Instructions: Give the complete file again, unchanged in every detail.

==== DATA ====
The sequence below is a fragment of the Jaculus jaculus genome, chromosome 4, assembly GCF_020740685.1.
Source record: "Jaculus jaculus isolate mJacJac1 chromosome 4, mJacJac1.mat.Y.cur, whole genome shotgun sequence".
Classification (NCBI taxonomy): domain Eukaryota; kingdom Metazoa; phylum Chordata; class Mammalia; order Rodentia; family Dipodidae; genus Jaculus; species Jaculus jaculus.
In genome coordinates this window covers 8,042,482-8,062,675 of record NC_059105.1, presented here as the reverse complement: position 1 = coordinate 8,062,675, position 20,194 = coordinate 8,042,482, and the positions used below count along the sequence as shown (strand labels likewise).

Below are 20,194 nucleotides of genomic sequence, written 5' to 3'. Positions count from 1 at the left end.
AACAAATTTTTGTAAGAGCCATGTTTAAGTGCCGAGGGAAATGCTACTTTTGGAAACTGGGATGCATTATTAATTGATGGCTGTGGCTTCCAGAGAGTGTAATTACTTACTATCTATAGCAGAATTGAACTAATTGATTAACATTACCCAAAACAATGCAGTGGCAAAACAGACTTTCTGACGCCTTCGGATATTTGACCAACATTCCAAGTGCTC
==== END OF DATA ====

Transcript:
The sequence below is a fragment of the Jaculus jaculus genome, chromosome 4, assembly GCF_020740685.1.
Source record: "Jaculus jaculus isolate mJacJac1 chromosome 4, mJacJac1.mat.Y.cur, whole genome shotgun sequence".
Classification (NCBI taxonomy): domain Eukaryota; kingdom Metazoa; phylum Chordata; class Mammalia; order Rodentia; family Dipodidae; genus Jaculus; species Jaculus jaculus.
In genome coordinates this window covers 8,042,482-8,062,675 of record NC_059105.1, presented here as the reverse complement: position 1 = coordinate 8,062,675, position 20,194 = coordinate 8,042,482, and the positions used below count along the sequence as shown (strand labels likewise).

Below are 20,194 nucleotides of genomic sequence, written 5' to 3'. Positions count from 1 at the left end.
AACAAATTTTTGTAAGAGCCATGTTTAAGTGCCGAGGGAAATGCTACTTTTGGAAACTGGGATGCATTATTAATTGATGGCTGTGGCTTCCAGAGAGTGTAATTACTTACTATCTATAGCAGAATTGAACTAATTGATTAACATTACCCAAAACAATGCAGTGGCAAAACAGACTTTCTGACGCCTTCGGATATTTGACCAACATTCCAAGTGCTC